An incredible story you might have seen on TSN – Cole Bardreau has had a long career in the minors after overcoming serious injuries, and his first NHL tally comes on a penalty shot. Spoiler alert, he’s already been returned to the minors. At 26 years old and a career-high of 30 points in the AHL, you don’t need my fantasy advice here. Just enjoy the awesome story of a guy sticking to his passion and earning a beauty of a first NHL goal.
Emil Bemstrom has all the time in the world to snipe one, but settles for a lucky bank off his own rebound. Such is scoring in the NHL. After leading the SHL in goals last year, Bemstrom’s introduction the the Blue Jackets has been disappointingly slow. He’s averaging just over 10 minutes per night, and that isn’t trending up. His shooting percentage is due to increase, but even then he is unlikely to provide you with any consistent production unless he gets off the 4th line. The long-term potential is still very much there, but he isn’t near the top of my list for pickups to help later this campaign.
John Marino exits the penalty box with just enough time to break away for a memorable first. A lesser-known prospect before this season, Marino has never lit up scoresheets. He’s a reliable defender that sat just under 0.5 points-per-game in the NCAA who’s NHL upside is not related to his scoring at all. That’s a long and polite way of saying he should’t be considered fantasy-worthy unless a) you desperately need an average hit/block/SOG producer or b) he one day earns so many minutes that he scores over 20 points just by being on the ice so much.
Once in a while, a basic shot just finds its way into the net. Jacob Larsson won’t complain. I dont have much to say here that I didn’t already just write about Marino. He’s not here for the points, and he isn’t going to become an important own in most leagues. He’s still worked his ass off on two continents to become a reliable NHL defenseman, which makes it pretty damn cool to see him finally score an NHL goal.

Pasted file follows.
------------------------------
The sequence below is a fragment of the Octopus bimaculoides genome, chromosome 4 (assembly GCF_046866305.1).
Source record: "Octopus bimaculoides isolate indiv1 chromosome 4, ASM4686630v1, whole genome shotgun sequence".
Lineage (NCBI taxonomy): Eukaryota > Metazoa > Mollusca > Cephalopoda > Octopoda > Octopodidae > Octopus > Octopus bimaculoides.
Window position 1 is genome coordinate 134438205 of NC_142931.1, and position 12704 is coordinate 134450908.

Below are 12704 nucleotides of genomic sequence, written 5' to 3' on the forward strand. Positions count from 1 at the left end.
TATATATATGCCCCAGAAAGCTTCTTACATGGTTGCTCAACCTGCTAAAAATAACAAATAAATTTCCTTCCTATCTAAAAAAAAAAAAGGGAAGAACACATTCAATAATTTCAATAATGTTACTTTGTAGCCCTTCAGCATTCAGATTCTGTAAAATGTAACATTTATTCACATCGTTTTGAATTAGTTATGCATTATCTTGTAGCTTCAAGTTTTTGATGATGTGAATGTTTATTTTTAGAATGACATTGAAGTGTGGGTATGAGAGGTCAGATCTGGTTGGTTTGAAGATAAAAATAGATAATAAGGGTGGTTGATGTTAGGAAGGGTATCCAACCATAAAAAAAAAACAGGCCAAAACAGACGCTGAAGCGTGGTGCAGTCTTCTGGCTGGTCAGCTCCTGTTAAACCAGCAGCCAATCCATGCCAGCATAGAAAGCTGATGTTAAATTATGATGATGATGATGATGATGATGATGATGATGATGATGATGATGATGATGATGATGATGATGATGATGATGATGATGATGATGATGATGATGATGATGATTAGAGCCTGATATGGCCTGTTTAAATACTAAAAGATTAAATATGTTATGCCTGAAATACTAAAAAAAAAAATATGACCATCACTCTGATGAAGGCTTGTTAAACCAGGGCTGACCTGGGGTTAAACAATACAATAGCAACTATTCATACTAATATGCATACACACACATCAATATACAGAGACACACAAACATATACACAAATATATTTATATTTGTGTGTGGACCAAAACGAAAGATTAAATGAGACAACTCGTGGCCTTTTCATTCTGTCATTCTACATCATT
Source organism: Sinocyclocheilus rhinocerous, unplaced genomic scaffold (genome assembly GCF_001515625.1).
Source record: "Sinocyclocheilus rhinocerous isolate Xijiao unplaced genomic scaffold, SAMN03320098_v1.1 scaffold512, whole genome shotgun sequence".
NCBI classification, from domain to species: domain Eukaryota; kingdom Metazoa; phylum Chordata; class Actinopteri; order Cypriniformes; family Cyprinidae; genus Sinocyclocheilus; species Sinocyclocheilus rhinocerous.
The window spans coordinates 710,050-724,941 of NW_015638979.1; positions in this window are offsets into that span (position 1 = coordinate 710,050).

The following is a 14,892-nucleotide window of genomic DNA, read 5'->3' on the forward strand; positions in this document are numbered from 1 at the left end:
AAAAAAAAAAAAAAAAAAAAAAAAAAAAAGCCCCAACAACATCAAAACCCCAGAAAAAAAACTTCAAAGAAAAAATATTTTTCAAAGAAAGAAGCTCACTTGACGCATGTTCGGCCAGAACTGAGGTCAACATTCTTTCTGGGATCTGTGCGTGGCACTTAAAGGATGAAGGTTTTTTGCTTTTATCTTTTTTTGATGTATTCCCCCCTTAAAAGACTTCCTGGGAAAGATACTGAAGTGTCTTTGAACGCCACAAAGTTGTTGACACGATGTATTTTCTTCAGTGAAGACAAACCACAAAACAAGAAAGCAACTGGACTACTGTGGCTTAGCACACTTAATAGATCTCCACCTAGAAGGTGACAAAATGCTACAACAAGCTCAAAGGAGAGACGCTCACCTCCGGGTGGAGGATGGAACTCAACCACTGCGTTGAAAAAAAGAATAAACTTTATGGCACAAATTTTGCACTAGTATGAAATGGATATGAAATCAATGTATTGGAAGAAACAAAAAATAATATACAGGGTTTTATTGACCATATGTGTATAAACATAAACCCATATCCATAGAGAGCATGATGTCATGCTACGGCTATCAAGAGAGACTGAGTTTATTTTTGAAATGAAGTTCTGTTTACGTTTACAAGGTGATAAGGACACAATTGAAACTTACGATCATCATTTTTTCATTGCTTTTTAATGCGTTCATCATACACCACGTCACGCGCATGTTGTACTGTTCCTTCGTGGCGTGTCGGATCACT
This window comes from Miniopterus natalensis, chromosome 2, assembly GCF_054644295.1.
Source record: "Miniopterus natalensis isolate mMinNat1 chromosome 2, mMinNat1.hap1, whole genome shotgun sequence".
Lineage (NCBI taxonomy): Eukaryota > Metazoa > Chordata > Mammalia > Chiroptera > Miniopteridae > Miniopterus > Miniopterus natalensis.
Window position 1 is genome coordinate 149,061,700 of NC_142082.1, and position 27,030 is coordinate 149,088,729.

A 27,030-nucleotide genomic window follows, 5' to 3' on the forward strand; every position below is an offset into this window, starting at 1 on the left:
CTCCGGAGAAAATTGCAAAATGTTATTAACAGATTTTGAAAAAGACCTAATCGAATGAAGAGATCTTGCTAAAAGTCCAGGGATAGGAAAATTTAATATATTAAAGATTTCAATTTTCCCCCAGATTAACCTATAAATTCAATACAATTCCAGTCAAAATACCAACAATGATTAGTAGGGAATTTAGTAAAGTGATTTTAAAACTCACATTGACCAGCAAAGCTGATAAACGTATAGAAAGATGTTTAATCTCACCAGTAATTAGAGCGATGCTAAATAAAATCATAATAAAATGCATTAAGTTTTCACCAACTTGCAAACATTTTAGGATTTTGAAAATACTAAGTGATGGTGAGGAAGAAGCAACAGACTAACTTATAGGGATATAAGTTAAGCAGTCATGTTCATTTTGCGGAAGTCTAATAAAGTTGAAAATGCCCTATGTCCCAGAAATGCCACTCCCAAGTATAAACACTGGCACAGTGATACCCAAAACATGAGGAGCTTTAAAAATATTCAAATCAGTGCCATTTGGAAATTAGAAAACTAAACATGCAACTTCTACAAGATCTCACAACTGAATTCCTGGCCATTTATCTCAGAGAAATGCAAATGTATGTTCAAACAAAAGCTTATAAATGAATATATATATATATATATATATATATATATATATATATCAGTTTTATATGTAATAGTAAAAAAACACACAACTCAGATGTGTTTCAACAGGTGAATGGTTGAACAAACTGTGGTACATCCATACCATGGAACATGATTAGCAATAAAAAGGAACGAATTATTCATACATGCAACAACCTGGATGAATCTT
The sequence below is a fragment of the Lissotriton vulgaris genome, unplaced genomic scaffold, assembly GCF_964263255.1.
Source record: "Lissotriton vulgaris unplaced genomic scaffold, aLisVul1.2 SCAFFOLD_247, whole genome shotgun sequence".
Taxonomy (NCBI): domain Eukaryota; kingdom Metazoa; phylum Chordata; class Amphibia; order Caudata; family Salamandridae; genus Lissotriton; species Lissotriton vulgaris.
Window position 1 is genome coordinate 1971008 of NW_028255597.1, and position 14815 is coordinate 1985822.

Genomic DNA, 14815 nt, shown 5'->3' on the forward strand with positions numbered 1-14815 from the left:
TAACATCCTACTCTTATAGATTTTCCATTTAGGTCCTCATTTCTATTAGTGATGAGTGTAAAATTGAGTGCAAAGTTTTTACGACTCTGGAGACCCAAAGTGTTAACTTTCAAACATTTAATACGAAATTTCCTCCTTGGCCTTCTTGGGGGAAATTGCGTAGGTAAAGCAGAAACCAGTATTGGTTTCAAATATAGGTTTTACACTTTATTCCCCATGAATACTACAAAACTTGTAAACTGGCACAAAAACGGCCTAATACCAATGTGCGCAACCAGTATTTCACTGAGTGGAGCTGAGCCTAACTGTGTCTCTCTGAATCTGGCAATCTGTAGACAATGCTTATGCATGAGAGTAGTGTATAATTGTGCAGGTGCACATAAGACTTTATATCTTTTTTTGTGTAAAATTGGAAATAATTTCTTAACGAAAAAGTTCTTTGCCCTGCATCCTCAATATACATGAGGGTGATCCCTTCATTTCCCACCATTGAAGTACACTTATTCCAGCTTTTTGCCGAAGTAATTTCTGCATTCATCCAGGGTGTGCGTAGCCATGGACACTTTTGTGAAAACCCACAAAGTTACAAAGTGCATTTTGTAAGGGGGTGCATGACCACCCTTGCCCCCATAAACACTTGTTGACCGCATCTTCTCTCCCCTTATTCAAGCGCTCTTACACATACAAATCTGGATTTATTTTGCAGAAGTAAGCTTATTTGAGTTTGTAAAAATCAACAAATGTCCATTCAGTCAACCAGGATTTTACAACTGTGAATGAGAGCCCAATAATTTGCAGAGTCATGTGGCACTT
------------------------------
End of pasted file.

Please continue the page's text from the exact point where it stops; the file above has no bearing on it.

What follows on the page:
Thank you tot he YouTube channel First NHL Goals for having footage on many of these players that aren’t hyped up enough for the Sportsnet, TSN, or other major feeds to publish!
On this episode: Pat is joined by Ben to discuss prospects in the Atlantic Division who have a chance to make the roster to start, have cups of coffee, or may be up after the trade deadline. This talk is to help fantasy hockey GMs decide on prospects to add, watch or invest in for […]
On this episode: Pat is joined by Ben to discuss prospects in the Metro Division who have a chance to make the roster to start, have cups of coffee, or may be up after the trade deadline. This talk is to help fantasy hockey GMs decide on prospects to add, watch or invest in for […]
On this episode: Pat is joined by Ben to discuss prospects in the Central Division who have a chance to make the roster to start, have cups of coffee, or may be up after the trade deadline. This talk is to help fantasy hockey GMs decide on prospects to add, watch or invest in for […]